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Supreme Court Declines to Hear Wikimedia Foundation’s Challenge to NSA Surveillance

The U.S. Supreme Court Building

The U.S. Supreme Court on Tuesday declined to hear the Wikimedia Foundation’s appeal of a lower court’s decision to dismiss their lawsuit against the National Security Agency (NSA). Wikimedia Foundation, represented by the American Civil Liberties Union (ACLU), sued the NSA in 2015 for the NSA’s “Upstream” surveillance of foreign targets through the “suspicionless” collection and searching of internet traffic. Wikimedia argued that this surveillance was an invasion of Americans’ privacy that violated the First Amendment and Fourth Amendment of the U.S. Constitution. After the NSA asserted its right to state secrets privilege, the 4th U.S. Circuit Court of Appeals upheld the dismissal of the case, concluding that disclosing details about the surveillance could harm U.S. intelligence operations.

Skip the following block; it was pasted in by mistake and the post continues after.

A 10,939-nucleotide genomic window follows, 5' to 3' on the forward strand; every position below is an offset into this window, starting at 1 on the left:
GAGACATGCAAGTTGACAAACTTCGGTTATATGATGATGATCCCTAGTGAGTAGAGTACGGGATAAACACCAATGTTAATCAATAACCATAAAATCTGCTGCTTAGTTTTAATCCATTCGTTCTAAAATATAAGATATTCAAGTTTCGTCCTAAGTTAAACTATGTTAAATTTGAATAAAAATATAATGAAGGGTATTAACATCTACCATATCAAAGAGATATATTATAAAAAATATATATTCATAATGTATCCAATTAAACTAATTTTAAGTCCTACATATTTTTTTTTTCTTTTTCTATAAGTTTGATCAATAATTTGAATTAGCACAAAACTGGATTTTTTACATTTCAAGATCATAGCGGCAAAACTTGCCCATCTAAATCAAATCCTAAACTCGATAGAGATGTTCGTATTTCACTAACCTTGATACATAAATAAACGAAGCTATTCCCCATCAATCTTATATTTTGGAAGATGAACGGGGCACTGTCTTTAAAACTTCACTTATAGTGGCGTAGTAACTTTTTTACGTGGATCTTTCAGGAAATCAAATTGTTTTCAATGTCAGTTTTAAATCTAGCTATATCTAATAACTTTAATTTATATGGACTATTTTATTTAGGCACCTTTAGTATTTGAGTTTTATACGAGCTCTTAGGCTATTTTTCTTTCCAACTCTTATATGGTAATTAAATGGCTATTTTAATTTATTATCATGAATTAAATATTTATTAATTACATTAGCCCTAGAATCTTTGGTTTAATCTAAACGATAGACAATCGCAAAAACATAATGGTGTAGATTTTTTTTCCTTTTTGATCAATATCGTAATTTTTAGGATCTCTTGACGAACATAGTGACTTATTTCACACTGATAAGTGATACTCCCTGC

The ACLU’s lawyers urged the Supreme Court to hear the case, arguing that the lawfulness of the NSA’s surveillance has not been considered by any ordinary court in the more than 20 years of its operation. Despite this, the Supreme Court declined to hear the appeal, leaving the lower court’s decision in place.

The big picture: The Wikimedia Foundation lawsuit serves as a reminder of the power of the state secrets privilege and how it can be used to prevent legal challenges to the government and its agencies.

By CircleID Reporter

CircleID’s internal staff reporting on news tips and developing stories. Do you have information the professional Internet community should be aware of? Contact us.

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